Kent police are to test a system that links their database with privately owned automatic number plate recognition (ANPR) cameras in petrol stations, car parks and housing developments, in a bid to cut vehicle crime.
The pilot scheme, due to begin in the next few weeks, will be run by ANPR specialist Vehicle Intelligence, based at the University of Kent, which has created a data centre to receive information from different locations and transmit it to Kent Police.
Paul Jarvis, head of business development at Vehicle Intelligence, said the system could help reduce burglaries and car thefts by recognising stolen vehicles or those known to have been used in criminal activities. It could also provide police with valuable extra minutes to respond to an incident.
‘We found that privately owned ANPR systems don’t talk to the police-owned systems, so we are creating a link between them,’ Jarvis said.
‘A lot of people try to steal petrol from garage forecourts, but with ANPR, as the car drives off the number plate is recognised, goes into the system and through us to the police. So instantly it will mean an improved response, rather than waiting for the call to come in.’
The system could also recognise the number plates of cars whose owners have a history of driving off without paying and alert garage owners, allowing them to shut off the pump and prevent further theft, said Jarvis.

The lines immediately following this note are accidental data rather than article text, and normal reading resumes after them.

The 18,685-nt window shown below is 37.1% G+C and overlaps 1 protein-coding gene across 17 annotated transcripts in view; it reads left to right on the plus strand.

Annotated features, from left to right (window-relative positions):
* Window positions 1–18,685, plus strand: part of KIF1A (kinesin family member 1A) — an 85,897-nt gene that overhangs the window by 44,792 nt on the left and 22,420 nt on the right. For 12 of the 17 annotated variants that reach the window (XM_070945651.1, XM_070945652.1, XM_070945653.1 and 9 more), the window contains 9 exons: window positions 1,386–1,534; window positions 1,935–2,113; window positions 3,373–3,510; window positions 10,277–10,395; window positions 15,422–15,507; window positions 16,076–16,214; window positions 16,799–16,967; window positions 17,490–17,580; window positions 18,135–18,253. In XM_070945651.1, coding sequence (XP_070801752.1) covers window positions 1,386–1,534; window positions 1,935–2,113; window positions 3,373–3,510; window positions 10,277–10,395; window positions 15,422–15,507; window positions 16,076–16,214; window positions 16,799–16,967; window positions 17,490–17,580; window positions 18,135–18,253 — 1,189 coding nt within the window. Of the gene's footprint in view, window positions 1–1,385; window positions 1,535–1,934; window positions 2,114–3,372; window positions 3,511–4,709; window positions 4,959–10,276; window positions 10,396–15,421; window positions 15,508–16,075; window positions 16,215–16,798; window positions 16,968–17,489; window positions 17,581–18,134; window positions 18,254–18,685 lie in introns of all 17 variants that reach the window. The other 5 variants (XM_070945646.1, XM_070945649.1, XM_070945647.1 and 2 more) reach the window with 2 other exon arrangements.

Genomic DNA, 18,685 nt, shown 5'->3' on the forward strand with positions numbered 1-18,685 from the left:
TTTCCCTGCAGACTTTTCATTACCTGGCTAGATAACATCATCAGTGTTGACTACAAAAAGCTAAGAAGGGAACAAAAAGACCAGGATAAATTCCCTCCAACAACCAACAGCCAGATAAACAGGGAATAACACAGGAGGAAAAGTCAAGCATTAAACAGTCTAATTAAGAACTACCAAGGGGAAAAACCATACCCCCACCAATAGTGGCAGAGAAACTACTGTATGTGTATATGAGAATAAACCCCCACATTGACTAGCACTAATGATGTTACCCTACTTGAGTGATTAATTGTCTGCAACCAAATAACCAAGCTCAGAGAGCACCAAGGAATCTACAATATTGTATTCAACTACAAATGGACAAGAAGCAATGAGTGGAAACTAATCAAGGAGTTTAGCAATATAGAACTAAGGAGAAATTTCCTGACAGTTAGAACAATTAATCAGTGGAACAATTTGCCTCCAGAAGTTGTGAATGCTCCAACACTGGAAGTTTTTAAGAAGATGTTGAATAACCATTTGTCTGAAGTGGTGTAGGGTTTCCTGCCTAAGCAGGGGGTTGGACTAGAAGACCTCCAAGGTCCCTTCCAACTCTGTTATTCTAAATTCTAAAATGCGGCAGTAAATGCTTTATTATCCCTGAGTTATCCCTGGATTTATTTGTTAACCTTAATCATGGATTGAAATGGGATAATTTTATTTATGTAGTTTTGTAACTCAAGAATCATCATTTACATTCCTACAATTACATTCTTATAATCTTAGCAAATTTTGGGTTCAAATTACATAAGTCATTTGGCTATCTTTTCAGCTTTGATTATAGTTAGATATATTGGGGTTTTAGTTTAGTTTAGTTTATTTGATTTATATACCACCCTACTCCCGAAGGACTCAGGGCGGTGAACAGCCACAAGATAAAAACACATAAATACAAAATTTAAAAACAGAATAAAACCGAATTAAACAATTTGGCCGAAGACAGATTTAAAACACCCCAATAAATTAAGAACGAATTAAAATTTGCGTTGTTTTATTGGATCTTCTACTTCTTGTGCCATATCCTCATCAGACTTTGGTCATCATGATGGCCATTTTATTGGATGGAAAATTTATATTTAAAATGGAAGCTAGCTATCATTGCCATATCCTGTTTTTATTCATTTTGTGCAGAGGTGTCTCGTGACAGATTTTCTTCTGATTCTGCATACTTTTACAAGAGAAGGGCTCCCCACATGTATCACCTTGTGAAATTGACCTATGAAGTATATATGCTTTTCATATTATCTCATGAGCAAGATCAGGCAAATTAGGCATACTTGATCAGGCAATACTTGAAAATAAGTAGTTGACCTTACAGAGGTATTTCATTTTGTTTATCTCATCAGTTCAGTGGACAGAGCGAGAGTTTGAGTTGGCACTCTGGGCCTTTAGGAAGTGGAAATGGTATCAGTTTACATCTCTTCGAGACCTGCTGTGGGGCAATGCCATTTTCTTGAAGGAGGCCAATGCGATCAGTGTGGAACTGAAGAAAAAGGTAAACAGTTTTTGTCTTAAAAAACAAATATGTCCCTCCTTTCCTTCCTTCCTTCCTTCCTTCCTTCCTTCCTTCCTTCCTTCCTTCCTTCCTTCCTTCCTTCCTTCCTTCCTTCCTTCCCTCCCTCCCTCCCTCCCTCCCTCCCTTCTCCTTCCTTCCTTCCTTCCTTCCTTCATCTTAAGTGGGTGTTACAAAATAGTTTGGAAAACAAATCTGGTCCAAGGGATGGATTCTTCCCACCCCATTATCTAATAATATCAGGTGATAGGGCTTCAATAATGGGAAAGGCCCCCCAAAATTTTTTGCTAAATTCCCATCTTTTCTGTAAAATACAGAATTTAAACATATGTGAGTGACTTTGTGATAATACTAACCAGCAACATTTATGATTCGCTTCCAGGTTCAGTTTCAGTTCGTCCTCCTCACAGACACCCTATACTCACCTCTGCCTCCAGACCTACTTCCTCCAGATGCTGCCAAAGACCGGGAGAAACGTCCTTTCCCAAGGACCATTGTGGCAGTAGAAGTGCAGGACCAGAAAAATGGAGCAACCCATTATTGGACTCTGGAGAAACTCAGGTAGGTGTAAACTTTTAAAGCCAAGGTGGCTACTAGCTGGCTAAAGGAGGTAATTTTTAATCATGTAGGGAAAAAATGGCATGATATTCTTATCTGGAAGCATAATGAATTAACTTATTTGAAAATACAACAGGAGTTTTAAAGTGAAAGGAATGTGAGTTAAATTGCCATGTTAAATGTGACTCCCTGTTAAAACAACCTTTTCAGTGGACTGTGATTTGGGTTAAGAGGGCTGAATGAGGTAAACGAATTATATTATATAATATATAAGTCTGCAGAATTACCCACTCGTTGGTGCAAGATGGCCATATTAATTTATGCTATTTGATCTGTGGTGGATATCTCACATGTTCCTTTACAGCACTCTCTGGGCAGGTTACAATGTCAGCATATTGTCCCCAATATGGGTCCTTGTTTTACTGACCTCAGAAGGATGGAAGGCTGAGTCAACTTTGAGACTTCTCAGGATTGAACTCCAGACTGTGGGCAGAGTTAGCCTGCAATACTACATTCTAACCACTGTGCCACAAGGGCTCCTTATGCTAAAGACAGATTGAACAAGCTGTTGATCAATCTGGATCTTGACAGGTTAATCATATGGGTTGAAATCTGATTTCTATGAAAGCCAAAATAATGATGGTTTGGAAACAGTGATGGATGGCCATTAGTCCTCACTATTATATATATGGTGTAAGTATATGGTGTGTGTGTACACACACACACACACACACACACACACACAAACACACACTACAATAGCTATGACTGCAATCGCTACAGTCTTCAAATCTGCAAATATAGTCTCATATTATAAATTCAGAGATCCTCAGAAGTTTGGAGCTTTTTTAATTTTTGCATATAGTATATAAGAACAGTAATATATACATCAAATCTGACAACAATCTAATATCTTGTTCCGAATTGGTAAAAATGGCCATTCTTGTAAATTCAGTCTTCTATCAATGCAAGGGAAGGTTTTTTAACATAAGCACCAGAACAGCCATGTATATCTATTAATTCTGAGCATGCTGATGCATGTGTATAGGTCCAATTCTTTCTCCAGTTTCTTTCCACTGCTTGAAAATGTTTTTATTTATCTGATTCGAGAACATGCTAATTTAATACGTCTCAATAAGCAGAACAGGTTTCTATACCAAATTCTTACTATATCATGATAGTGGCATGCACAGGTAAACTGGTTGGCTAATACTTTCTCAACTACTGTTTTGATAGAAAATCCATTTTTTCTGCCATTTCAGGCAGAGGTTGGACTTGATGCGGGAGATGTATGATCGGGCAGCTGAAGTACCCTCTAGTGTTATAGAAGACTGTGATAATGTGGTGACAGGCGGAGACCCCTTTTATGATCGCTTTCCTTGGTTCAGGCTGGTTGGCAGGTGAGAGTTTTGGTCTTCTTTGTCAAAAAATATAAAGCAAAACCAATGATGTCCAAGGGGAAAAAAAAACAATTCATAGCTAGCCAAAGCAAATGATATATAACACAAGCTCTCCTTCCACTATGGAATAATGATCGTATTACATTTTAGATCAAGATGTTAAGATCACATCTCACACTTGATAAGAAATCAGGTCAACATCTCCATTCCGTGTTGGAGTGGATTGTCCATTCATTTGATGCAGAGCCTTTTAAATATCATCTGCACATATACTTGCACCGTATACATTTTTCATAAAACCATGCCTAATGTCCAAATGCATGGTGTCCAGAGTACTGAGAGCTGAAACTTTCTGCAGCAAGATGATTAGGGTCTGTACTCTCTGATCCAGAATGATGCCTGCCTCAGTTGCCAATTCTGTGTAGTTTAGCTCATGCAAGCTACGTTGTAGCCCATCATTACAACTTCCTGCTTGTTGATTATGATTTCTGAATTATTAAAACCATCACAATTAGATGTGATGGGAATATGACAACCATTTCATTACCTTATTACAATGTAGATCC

Alongside Kent Police, Vehicle Intelligence will be working with other government agencies on the project, although Jarvis declined to name them.
During the year-long pilot scheme, the company and its commercial partner Civica, which supplies software to police forces, will provide participating sites with a complete system including an ANPR camera, computer, software and the communications equipment to connect it to the data centre at Vehicle Intelligence.
At the end of the project the company hopes to be able to expand the scheme to the rest of the country.
‘Kent Police are our development partners, but a number of other forces are now interested,’ said Jarvis.
‘There is no reason why it can’t be a national project, and we hope it will be. All cars have to go on to the forecourt to fill up, so you could start to substantially reduce the number of stolen vehicles in the country.’
Researchers at the university will also assess the system’s impact on local crime as the project progresses.